He denied B-symptoms, and no splenomegaly was reported. A leukemoid reaction was suspected, although a myeloproliferative neoplasm remained on the differential. While further evaluation was required, no documentation was noted for two years. Eventually, a bone marrow biopsy was performed and was found to be hypercellular with a myeloid:erythroid ratio of 10:1. Additionally, a monoclonal kappa plasma cell population was identified accounting for approximately 15% of cellularity. Peripheral blood at that time showed a WBC count of 34.4 cells × 10L with an ANC of 30.7 cells × 10L and no left shift. Hemoglobin and platelet count were normal. Karyotype and a MM FISH panel were normal. Mutation analysis for JAK2 and BCR-ABL1 had been performed on peripheral blood and were negative. He was diagnosed with smoldering MM with the neutrophilia favored to be related to the MM. The patient elected to refrain from treatment. Nine years after presenting, he continues to decline treatment. His M spike and leukocytosis remain stable (M spike, ~1.4 g/dL; WBC, ~30 cells × 10L; ANC, ~27 cells × 10L). He has complaints of fatigue and night sweats but renal function, hemoglobin, and calcium levels remain normal (Cr, 1.00 mg/dL; hgb, 14.0 g/dL; calcium, 8.8 mg/dL).


A comprehensive literature review found 35 cases of concurrent plasma cell neoplasms and neutrophilia, including the two cases listed above (Table 1). The first reported case was in 1978, with diagnoses of CNL and MM. The paper defined the CNL diagnosis using leukocytosis with predominant neutrophilia (WBC, 19 cells × 10L; 88% segmented neutrophils and bands), splenomegaly, granulocytic hyperplasia in the bone marrow, and negative Ph chromosome [17].

Table 1. Comprehensive Literature Reviewa [4,5,7-10,17,20-22,24-45]. A comprehensive literature search was completed for all MM with neutrophilia reported to exclude cases that were not available in English or those which the institution could not obtain. 
Author Age and sex WBC (cells*10^9L) Segs + bandsb Hypercell BM Genetics Splenomegaly Toxic granulation Monoclonal protein (mgd/L) BM PC percentage G-CSF evidence Diagnoses Treatment and response Outcome
Vorobiof et al. (1978) 70 YOM 19.0 88% yes (-) BCR-ABL yes - 1400 IgA kappa 15% - CNL with MM - 28 months; still alive
Watanabe et al. (1984) 71 YOF 86.4 89% yes (-) BCR-ABL yes yes 1447 IgG lambda, 453 IgA kappa - G-CSF elevated in plasma CNL with paraproteinemia pRBC transfusion with improvement of symptoms 38 months; death due to heart failure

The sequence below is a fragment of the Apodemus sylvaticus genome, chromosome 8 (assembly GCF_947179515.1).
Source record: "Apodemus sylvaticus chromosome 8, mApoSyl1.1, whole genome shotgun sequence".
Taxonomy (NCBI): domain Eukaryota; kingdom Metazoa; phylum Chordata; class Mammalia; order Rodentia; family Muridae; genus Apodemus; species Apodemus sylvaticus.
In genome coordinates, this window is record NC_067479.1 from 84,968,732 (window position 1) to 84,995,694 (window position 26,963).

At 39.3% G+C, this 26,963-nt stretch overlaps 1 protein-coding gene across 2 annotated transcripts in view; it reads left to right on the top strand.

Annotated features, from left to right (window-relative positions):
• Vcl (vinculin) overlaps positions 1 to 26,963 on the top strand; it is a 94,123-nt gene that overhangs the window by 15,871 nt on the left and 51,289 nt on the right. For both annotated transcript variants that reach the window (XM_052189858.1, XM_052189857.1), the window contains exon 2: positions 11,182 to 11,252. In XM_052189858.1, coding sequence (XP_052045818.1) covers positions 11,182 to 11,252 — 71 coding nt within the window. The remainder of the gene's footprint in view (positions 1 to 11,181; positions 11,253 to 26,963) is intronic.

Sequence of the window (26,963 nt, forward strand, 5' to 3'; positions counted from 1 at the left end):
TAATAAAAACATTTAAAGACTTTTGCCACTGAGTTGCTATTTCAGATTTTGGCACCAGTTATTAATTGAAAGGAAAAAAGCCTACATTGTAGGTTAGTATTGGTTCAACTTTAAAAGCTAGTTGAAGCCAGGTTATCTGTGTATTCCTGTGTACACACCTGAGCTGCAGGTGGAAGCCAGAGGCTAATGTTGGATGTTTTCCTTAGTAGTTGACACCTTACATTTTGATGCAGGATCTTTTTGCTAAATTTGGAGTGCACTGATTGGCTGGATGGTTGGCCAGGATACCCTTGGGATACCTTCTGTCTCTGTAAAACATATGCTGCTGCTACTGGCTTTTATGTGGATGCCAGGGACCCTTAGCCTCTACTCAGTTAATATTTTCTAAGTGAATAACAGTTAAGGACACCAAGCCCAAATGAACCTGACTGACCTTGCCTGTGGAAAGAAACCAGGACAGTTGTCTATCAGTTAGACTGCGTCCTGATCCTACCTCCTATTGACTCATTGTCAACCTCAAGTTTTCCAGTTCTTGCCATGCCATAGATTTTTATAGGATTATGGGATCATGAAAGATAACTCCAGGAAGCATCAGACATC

Franchi et al. (1984) 64 YOF 35.0 80% yes - yes - 2200 IgG lambda 12% - CNL progressing to MM busulfan, steroids with development of neutropenia 228 months after CNL dx; 48 months after MM dx; death due to bronchopneumonia
Mehrotra et al. (1985) 65 YOF 57.0 88% yes (-) BCR-ABL yes yes 2300 IgG lambda - - CNL allopurinol with worsening splenomegaly 96 months; still alive
Lewis et al. (1986) 62 YOF 25.3 91% yes (-) BCR-ABL yes yes 750 IgA lambda 20% - MM prednisolone, melphalan, cyclophosphamide without improvement of neutrophilia; added busulfan with improvement of neutrophilia 96 months; death
Lewis et al. (1986) 72 YOF 36.3 91% yes (-) BCR-ABL yes - 2100 IgA lambda 30% - MM melphalan without improvement of leukocytosis 48 months; death due to AML
Zoumbos et al. (1987) 57 YOM 55.4 90% yes (-) BCR-ABL yes - kappa light chain 60% - CNL progressing to MM allopurinol and busulfan with improvement of neutrophilia -
Kubo et al. (1989) 62 YOF 20.1 82% yes (-) BCR-ABL  - - 330 IgA kappa 5.90% no G-CSF elevation in plasma CNL associated with MM - 96 months; still alive
Abe et al. (1989) 70 YOF - - - - - - IgG kappa - - Neutrophilia progressing to MM - 144 months; death due to AML
Standen et al. (1990) 65 YOF 13.7 86% yes (-) BCR-ABL no yes after initial txt 500 IgG lambda 15% no GSF elevation in plasma MM tumor removal, radiotherapy with worsening leukocytosis and MM -
Standen et al. (1990) 76 YOF 72.3 91% yes (-) BCR-ABL yes yes 5600 IgG lambda - no GSF elevation in plasma CNL with PCD melphalan and prednisone with improvement of neutrophilia -
Rovira et al. (1990) 31 YOF 23.9 82% yes (-) BCR-ABL no - kappa light chain 80% - CNL progressing to MM melphalan-prednisone 96 months; still alive
Dieguez et al. (1992) - - - yes - yes yes 5730 IgG lambda - - CNL associated with MM melphalan and prednisone with minimal response -
Florensa et al. (1993) 61 YOF 66.0 90% - (-) BCR-ABL no yes lambda light chain - - CNL no therapy -